Heroin Addiction Treatment
The National Institutes on Health estimate that just over half a million people in the United States have used heroin in the last year. While it may not seem like a great many people in comparison with the overall population of the U.S., it is nevertheless significant in the eyes of those who are close to people with heroin substance abuse problems.
Heroin has serious effects on the body, and heroin addiction can lead to debilitating health problems, and can even result in death. It is important that victims of heroin substance abuse get the proper treatment.
Pharmacological approaches to treating heroin substance abuse
It is important to note that most health professionals agree that some sort of pharmacological intervention is needed in order to treat heroin substance abuse. In general, there are two main drugs used to treat heroin addiction: methadone and buprenorphine.
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Methadone: This is a drug that became widely known in the 1980s and early 1990s due to the methadone clinics that many heroin addicts were sent to. Methadone is an opiate (as is heroin) that is synthetic - made by humans. This medication blocks heroin effects for 24 hours. However, it needs to be prescribed at high dosages in order to have any effect in those with heroin substance abuse problems.
Methadone treatment is also used - along with proper prenatal care and planning - to treat pregnant heroin addicts. This can limit the effects of heroin substance abuse on the fetus.
One of the controversies surrounding methadone is that it can actually be addictive as well. The large dosages prescribed in methadone clinics to treat heroin addiction sometimes result in a new addiction. However, if properly directed, methadone (which must be administered by a specific kind of health care provider) can be effective as part of a method of treating heroin addiction.
Buprenorphine: This is among the newest of pharmacological agents used to treat heroin addiction. This drug is also used to treat addiction to other opiates. (Some involved in heroin substance abuse move to methadone addiction and then have that treated by buprenorphine.) Buprenorphine is less addictive than methadone. Additionally, the dose needed is not as large; it can be dispensed in a doctor's office as part of heroin addiction treatment.
Residential treatment for heroin substance abuse
For the most part, heroin substance abuse is most successful when the necessary pharmacological aspects of treatment are combined with supportive and behavioral treatments. This can often be best seen to at residential treatment facilities. These are facilities specifically designed to provide help to those with substance abuse problems.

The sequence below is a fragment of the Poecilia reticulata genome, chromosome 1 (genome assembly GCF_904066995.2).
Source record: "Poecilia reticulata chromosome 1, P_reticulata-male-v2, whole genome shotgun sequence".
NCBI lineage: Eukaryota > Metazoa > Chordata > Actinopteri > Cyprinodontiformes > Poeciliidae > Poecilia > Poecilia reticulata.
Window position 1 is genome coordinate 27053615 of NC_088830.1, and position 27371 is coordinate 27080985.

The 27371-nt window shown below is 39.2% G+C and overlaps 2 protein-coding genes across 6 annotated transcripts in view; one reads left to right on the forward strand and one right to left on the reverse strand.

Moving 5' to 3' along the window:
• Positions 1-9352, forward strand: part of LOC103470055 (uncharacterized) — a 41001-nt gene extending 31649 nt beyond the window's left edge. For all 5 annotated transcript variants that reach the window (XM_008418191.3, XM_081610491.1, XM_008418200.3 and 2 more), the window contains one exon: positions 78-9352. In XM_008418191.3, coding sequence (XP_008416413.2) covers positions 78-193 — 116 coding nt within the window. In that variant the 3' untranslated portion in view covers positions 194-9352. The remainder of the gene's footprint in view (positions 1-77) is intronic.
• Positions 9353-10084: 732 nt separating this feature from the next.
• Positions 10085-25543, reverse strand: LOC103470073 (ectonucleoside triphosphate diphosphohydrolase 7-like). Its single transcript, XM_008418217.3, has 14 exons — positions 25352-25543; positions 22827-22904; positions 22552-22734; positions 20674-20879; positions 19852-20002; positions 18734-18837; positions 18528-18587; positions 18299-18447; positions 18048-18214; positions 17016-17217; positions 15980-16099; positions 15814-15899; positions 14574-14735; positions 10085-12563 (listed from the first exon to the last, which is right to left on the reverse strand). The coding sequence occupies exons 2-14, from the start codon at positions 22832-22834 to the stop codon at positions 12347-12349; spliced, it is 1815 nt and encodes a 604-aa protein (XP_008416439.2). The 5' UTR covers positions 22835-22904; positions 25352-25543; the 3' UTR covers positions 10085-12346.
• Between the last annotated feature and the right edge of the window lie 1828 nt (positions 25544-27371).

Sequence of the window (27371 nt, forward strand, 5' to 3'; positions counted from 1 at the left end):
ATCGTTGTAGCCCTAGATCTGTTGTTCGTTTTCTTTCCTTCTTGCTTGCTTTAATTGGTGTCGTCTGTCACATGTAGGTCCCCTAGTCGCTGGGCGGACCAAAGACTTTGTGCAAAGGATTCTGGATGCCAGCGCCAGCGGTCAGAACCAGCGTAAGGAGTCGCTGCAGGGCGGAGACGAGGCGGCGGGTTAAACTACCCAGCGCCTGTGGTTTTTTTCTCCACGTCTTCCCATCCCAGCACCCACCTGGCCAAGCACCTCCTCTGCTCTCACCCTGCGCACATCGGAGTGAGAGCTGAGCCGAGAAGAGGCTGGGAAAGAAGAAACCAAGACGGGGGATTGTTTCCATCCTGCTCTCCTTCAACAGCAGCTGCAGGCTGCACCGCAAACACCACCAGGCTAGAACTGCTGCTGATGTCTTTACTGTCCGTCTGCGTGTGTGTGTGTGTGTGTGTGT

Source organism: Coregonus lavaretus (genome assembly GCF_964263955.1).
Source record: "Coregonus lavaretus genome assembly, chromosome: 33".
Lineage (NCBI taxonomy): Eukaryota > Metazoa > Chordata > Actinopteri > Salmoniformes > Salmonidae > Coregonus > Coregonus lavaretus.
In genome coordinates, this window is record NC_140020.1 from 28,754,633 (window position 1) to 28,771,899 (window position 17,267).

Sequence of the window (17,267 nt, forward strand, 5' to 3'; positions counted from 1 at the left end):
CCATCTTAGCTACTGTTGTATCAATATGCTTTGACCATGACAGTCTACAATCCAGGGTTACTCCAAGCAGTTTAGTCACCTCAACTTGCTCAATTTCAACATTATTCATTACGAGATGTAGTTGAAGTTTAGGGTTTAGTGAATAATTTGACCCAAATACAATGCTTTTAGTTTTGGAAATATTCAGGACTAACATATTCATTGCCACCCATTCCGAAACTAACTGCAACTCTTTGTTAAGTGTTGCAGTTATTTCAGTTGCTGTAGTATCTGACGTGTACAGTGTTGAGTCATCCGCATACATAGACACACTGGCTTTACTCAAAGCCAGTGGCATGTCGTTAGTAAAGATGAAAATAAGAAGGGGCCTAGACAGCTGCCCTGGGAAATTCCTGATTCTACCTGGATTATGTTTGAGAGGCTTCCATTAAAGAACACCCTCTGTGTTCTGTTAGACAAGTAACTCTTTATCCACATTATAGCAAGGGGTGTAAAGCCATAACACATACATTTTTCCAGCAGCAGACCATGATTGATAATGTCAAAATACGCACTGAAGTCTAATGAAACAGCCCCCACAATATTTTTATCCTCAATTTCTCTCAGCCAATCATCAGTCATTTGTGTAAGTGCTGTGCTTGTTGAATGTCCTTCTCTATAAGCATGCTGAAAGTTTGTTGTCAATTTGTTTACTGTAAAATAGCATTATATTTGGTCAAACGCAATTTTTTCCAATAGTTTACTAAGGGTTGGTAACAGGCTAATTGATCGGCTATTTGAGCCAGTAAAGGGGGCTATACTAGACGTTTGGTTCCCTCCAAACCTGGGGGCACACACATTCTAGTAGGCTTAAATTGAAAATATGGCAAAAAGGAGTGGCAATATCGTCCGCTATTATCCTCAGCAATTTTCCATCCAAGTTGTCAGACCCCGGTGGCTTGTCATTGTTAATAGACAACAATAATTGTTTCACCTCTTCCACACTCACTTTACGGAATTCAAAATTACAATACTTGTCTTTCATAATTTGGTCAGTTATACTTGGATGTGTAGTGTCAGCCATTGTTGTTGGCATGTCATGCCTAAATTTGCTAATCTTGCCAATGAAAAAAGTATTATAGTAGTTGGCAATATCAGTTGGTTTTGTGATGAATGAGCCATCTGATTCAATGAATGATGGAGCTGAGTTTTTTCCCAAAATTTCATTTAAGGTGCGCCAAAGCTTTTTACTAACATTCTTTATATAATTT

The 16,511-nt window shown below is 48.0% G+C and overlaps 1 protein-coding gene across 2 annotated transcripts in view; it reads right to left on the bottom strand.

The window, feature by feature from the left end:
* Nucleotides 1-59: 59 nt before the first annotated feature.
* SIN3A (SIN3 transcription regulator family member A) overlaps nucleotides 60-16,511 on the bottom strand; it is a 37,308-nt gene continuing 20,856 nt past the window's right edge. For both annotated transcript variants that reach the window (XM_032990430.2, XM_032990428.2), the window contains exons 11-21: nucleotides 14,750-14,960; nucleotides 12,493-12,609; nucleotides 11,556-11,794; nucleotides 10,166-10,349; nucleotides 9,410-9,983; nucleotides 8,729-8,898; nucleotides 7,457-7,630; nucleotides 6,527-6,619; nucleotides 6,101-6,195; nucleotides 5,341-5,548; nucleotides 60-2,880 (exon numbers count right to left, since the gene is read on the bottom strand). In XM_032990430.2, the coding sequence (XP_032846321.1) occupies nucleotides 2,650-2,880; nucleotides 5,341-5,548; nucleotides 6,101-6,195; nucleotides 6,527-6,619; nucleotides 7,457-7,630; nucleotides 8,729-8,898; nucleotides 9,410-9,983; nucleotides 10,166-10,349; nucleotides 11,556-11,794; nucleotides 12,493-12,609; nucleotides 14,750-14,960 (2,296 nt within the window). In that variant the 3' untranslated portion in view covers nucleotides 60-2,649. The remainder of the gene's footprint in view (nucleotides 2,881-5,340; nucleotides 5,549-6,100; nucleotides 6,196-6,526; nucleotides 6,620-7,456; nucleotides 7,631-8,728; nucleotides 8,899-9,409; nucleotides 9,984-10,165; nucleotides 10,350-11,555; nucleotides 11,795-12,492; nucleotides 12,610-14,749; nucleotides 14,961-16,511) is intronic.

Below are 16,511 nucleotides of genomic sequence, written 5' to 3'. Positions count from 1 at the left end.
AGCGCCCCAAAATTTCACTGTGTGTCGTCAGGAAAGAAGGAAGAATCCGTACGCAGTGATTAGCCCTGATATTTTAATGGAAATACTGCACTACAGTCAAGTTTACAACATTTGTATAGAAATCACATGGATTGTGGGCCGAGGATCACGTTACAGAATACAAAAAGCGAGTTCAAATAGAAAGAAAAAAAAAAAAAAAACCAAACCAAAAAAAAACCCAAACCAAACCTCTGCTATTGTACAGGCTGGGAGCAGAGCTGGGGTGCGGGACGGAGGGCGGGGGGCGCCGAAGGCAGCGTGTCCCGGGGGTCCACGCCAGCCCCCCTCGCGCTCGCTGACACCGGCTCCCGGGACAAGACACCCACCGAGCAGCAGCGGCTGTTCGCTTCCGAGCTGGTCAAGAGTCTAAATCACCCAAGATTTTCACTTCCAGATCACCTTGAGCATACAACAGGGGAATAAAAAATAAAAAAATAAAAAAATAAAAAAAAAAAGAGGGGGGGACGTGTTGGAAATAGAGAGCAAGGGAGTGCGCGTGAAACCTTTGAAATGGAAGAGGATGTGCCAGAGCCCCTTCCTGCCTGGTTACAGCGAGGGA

One of the main advantages of residential treatment for heroin substance abuse is the fact that medical care is available 24 hours a day. This is helpful in terms of treating heroin withdrawal symptoms. Additionally, mental health professionals can help the heroin addict work through emotional and psychological issues that may arise during the process of detoxification.
Another advantage that residential treatment for heroin substance abuse can have is the fact that there is a support system built in. Not only are there health care professionals, but there are also other recovering addicts. This can give someone faced with addiction a sense of comfort, knowing that there are others that they can relate - and who know exactly what is happening.
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Behavioral treatment for heroin substance abuse
Many residential treatment facilities will employ behavioral treatment techniques to help overcome heroin addiction. These techniques are sometimes used outside of residential treatment as well. The two main therapies are contingency management and cognitive-behavioral. Both are used to help reinforce desired behaviors as augmentation to the pharmacological treatment of heroin substance abuse.
Contingency management: This type of therapy offers tangible rewards for progress in overcoming heroin addiction. Points and vouchers can be earned for several things, such as attending support group or passing a drug test. These vouchers and points can then be redeemed for items that provide some benefit to the substance abuse victim.
Cognitive-behavioral: This type of therapy focuses on techniques that a heroin addict can use to re-focus and overcome his or her substance abuse problem. This technique seeks to modify behavior through helping the patient change his or her way of thinking, as well as modify expectations. Cognitive-behavioral therapy also involved learning coping techniques to deal with the stresses associated with overcoming heroin substance abuse.
Overcoming heroin substance abuse is not easy. However, it is possible to move on from heroin addiction. But it does require integrated treatment - and support from friends and family.